Research output

Chapter (in Edited Book) ()

Liberal economists and the British welfare state: from Beveridge to the New Right

Citation
Peden G (2017) Liberal economists and the British welfare state: from Beveridge to the New Right . In: Backhouse RE, Bateman BW, Nishizawa T, Plehwe D (ed.). Liberalism and the Welfare State: Economists and Arguments for the Welfare State, Oxford: Oxford University Press, pp. 39-56.

Abstract
The chapter explores changing liberal attitudes to the welfare state. Hayek shared much common ground with Beveridge and Keynes in the 1940s, but saw postwar expansion of welfare services combined with inflationary full-employment policy as a threat to individual liberty. Other liberal economists thought Hayek exaggerated the threat, but were nevertheless critical of state monopoly in welfare provision and were keen to maintain the independence and individual responsibility of citizens. From the 1960s neoliberal ideas that had originally been conceived within the Liberal Party became associated with Conservatism and the New Right. The New Right had a considerable impact on housing policy and set an agenda for free-market alternatives in the provision of health and education services.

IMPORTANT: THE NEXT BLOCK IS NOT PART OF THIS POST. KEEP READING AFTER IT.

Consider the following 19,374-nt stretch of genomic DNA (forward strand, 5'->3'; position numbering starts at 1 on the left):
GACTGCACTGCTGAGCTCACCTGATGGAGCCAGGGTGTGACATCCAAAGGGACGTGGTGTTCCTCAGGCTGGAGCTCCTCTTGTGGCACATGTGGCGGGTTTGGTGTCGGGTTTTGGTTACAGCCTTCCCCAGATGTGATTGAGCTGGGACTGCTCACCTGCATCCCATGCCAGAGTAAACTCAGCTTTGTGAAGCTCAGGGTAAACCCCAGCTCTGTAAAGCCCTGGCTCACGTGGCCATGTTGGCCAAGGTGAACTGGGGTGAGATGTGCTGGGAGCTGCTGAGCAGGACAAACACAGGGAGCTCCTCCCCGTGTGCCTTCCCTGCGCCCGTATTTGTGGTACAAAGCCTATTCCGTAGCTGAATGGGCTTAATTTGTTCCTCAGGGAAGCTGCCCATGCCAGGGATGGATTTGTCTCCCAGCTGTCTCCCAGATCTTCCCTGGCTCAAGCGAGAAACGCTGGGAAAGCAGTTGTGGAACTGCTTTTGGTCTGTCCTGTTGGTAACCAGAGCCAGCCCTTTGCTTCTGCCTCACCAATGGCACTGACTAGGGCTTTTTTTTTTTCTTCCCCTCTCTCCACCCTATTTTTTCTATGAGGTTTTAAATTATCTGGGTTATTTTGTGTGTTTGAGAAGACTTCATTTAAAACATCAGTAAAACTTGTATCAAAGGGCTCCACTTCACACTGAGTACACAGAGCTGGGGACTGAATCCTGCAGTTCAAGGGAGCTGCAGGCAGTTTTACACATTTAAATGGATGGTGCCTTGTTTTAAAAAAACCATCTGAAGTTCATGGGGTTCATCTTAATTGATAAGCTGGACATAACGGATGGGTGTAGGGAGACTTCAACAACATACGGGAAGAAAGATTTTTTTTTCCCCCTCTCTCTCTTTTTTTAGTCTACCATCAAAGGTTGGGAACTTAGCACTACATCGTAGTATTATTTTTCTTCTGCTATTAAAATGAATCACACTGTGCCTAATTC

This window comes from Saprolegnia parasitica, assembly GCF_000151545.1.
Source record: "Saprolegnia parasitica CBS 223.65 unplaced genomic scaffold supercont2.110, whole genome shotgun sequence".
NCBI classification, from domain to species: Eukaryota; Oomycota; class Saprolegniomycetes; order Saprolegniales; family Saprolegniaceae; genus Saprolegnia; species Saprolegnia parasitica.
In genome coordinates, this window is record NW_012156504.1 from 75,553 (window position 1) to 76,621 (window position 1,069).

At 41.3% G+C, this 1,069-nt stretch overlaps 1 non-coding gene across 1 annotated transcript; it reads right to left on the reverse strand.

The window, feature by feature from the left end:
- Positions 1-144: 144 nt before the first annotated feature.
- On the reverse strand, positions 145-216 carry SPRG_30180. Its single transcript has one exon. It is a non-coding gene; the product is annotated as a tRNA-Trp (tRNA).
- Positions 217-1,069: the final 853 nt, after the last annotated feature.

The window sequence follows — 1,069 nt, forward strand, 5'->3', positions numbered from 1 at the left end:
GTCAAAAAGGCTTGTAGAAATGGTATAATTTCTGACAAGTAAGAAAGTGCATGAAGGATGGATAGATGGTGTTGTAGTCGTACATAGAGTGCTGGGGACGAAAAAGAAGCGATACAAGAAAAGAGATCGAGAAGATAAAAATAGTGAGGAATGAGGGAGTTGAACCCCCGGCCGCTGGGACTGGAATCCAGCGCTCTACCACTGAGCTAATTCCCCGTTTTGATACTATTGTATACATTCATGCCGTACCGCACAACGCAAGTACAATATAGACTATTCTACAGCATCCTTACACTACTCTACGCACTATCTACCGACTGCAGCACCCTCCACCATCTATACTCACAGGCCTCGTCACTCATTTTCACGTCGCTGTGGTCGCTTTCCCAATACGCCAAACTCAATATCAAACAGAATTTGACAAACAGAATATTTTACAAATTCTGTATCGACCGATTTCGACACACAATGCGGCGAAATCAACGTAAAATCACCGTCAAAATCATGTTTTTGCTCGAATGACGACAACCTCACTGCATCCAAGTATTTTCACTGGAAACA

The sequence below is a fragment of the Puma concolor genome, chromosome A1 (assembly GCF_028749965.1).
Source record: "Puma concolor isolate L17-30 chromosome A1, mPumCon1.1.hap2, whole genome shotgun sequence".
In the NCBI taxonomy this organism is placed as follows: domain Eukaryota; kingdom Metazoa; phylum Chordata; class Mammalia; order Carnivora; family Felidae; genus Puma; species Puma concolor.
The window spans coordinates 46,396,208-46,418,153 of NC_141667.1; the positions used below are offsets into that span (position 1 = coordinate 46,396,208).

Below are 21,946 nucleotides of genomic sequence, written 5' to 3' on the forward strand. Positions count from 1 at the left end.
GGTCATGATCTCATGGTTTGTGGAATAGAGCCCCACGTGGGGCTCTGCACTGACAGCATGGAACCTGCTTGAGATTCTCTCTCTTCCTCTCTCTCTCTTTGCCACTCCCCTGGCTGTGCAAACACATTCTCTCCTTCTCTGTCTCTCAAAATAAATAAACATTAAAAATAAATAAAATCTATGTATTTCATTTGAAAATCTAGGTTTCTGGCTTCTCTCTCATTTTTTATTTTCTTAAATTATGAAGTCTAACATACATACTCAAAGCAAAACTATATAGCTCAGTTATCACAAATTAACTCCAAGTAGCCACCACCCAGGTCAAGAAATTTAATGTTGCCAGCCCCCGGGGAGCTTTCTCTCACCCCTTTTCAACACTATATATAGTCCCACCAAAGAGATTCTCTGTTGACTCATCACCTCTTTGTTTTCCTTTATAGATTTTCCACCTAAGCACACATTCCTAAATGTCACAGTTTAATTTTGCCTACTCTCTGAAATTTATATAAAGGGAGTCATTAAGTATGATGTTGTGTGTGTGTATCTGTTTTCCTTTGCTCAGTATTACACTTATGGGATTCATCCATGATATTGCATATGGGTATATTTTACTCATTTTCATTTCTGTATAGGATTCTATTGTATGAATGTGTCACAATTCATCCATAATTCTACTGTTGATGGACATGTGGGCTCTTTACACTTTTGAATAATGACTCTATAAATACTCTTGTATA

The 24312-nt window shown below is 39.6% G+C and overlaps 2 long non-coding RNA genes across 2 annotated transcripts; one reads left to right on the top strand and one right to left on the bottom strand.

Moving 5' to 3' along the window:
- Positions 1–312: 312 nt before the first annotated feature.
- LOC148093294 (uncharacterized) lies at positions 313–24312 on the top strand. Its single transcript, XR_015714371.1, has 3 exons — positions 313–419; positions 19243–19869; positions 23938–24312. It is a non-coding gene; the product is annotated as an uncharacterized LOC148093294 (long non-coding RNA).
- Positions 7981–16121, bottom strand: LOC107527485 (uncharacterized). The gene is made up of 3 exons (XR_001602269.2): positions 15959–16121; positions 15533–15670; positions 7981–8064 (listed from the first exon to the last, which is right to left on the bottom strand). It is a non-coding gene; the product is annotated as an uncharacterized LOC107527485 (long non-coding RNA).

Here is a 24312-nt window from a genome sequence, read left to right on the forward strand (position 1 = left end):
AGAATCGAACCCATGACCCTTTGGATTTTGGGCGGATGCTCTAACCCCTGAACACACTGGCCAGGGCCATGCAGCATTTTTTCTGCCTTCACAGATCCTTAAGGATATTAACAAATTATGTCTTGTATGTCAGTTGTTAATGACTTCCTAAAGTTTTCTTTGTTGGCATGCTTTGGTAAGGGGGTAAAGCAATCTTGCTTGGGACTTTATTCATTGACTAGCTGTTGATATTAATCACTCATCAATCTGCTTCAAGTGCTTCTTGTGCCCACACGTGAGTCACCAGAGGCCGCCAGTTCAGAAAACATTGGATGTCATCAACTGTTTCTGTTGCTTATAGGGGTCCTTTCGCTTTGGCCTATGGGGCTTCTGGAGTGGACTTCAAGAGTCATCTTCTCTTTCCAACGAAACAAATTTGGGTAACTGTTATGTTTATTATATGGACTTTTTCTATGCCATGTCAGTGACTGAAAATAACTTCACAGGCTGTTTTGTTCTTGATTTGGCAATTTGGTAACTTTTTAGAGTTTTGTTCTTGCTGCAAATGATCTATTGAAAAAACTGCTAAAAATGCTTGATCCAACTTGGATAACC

Keywords
Beveridge; Hayek; Keynes; inflation; liberal; neoliberal; New Right; unemployment; welfare state

StatusPublished
EditorBackhouse RE, Bateman BW, Nishizawa T, Plehwe D
AuthorsPeden George
Publication date07/09/2017
URLhttps://global.oup.com/…681?cc=gb〈=en&
PublisherOxford University Press
Place of publicationOxford
ISBN 9780190676681
LanguageEnglish
© University of Stirling FK9 4LA Scotland UK • Telephone +44 1786 473171 • Scottish Charity No SC011159
My Portal